The speaker talks about Jove's "nectar" (Jove a.k.a. Jupiter a.k.a. Zeus is the immortal king of the gods in Greek/Roman mythology) and expresses a desire that the "rosy wreath" (9) he sends Celia will not die in her presence. He even talks about how the soul requires a "divine" (6) drink – not Jove's nectar, but something equally out-of-this-world. By the end of the poem, he even implies that the "rosy wreath" continues to "grow," even though we know that that is impossible (a wreath is made of flowers or leaves that have been plucked, so they're dead). The implication is that the woman's breath is able to make things immortal.
- Line 6: The speaker says the soul requires a "drink divine." No, he isn't talking about a literally "divine" beverage (no heavenly Mountain Dew), but rather a show of love from Celia, or something similar. "Divine drink" is a metaphor here. Also, notice how the "d" sound is repeated at the beginning of two words? That's called alliteration.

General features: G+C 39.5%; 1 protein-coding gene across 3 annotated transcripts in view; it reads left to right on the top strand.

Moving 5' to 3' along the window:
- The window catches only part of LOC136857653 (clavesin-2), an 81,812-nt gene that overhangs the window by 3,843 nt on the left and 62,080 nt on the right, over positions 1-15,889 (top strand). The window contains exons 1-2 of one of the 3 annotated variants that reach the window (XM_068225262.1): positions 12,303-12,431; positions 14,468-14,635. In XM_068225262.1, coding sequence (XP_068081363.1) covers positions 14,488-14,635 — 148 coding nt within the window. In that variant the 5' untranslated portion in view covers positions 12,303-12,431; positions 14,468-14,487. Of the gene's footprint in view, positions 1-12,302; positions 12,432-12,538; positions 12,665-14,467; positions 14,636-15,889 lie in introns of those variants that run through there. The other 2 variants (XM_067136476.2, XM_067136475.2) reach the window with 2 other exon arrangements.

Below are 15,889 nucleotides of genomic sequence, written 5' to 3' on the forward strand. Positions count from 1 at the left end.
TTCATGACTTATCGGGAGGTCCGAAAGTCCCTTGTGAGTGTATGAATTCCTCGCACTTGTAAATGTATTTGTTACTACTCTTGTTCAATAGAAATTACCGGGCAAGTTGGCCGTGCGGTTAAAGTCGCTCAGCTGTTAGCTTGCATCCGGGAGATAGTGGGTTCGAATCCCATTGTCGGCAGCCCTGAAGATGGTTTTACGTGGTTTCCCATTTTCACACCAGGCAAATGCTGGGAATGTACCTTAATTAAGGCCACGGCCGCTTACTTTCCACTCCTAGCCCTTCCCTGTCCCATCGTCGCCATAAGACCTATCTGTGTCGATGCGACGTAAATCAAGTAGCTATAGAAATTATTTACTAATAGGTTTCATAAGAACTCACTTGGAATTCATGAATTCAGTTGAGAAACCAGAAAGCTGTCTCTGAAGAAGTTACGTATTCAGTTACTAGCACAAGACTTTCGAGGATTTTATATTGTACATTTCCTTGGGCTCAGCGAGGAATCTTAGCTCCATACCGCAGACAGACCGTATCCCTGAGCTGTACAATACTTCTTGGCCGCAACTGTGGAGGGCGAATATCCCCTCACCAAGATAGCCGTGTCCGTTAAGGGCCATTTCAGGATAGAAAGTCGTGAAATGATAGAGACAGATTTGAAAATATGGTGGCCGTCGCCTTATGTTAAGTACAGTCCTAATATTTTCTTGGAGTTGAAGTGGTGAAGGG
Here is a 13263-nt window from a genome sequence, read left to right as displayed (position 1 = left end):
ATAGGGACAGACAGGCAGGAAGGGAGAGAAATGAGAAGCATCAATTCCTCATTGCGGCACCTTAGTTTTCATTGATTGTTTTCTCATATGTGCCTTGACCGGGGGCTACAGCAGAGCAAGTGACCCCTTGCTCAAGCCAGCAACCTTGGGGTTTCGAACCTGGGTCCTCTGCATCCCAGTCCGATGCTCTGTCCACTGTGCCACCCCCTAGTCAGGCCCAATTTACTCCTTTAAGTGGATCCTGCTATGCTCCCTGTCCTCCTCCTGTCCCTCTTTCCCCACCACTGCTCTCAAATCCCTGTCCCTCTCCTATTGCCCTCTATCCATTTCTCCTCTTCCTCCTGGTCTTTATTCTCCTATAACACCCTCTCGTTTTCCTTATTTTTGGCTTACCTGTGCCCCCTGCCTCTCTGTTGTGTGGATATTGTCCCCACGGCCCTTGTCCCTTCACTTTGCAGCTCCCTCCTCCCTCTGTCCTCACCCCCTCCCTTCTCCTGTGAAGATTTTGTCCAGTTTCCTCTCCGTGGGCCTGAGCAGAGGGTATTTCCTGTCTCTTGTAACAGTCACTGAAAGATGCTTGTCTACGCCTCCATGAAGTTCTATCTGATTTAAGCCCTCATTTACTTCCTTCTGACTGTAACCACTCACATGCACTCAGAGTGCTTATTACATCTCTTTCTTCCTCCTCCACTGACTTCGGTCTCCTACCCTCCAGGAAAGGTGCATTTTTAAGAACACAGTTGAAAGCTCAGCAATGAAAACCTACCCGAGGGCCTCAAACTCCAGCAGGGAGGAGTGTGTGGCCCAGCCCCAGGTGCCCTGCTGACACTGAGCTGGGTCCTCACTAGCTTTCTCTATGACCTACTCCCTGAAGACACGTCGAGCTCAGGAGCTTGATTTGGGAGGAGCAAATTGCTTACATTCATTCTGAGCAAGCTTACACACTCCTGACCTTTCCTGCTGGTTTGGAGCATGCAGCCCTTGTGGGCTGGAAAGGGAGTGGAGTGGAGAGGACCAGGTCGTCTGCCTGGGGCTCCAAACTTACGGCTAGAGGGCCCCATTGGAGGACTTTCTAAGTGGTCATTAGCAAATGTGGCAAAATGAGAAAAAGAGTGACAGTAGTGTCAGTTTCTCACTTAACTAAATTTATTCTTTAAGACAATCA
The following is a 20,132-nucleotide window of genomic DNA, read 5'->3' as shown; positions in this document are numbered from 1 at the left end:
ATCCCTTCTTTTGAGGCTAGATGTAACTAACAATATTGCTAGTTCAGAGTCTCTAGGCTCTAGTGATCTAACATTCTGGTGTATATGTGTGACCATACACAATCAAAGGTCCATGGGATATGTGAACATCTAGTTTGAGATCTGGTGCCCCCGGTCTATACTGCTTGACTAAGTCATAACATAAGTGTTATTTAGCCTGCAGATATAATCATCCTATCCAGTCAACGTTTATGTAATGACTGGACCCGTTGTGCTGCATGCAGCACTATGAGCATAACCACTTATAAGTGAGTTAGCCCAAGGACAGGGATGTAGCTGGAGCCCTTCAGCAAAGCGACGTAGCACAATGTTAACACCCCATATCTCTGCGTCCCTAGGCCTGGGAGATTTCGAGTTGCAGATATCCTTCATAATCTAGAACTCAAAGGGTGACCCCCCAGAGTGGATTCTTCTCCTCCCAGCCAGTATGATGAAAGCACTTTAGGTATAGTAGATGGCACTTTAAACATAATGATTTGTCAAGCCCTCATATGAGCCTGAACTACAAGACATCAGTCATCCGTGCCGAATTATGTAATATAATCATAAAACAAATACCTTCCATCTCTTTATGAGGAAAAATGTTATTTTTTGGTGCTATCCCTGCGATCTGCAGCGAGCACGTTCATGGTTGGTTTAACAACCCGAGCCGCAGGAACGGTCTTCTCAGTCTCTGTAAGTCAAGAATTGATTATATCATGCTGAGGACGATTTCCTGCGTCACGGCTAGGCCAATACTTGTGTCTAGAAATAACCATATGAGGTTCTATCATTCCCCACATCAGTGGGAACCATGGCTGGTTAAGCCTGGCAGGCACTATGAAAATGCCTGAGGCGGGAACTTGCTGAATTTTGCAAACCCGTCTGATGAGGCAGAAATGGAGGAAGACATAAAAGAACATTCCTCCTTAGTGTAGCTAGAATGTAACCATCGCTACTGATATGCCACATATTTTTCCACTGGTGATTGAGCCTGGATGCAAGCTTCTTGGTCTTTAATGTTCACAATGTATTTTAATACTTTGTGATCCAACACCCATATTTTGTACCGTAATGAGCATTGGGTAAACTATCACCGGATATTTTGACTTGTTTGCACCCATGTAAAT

- Line 7: The speaker mentions Jove, the king of the Greek and Roman gods (who were, you know, immortal). Nectar is the drink of the gods. The word nectar actually comes from two Greek words that combined mean something like "overcoming death" (nekros, dead body; tar, overcome).
- Lines 11-12: The speaker sends Celia a wreath in order to see if it will live forever (i.e., become immortal) in her presence. The wreath is here a symbol of artistic creation itself.
- Line 15: The speaker says the wreath continues to "grow," which suggests that it is immortal. This is a bit odd because you can't make a wreath without killing the leaves or flowers it's made of, so the fact that the wreath still grows suggests that the speaker's experiment has succeeded. The wreath's continued growth is a symbol of immortality and is also meant to symbolize the speaker's hopes for the continued life of his relationship to Celia.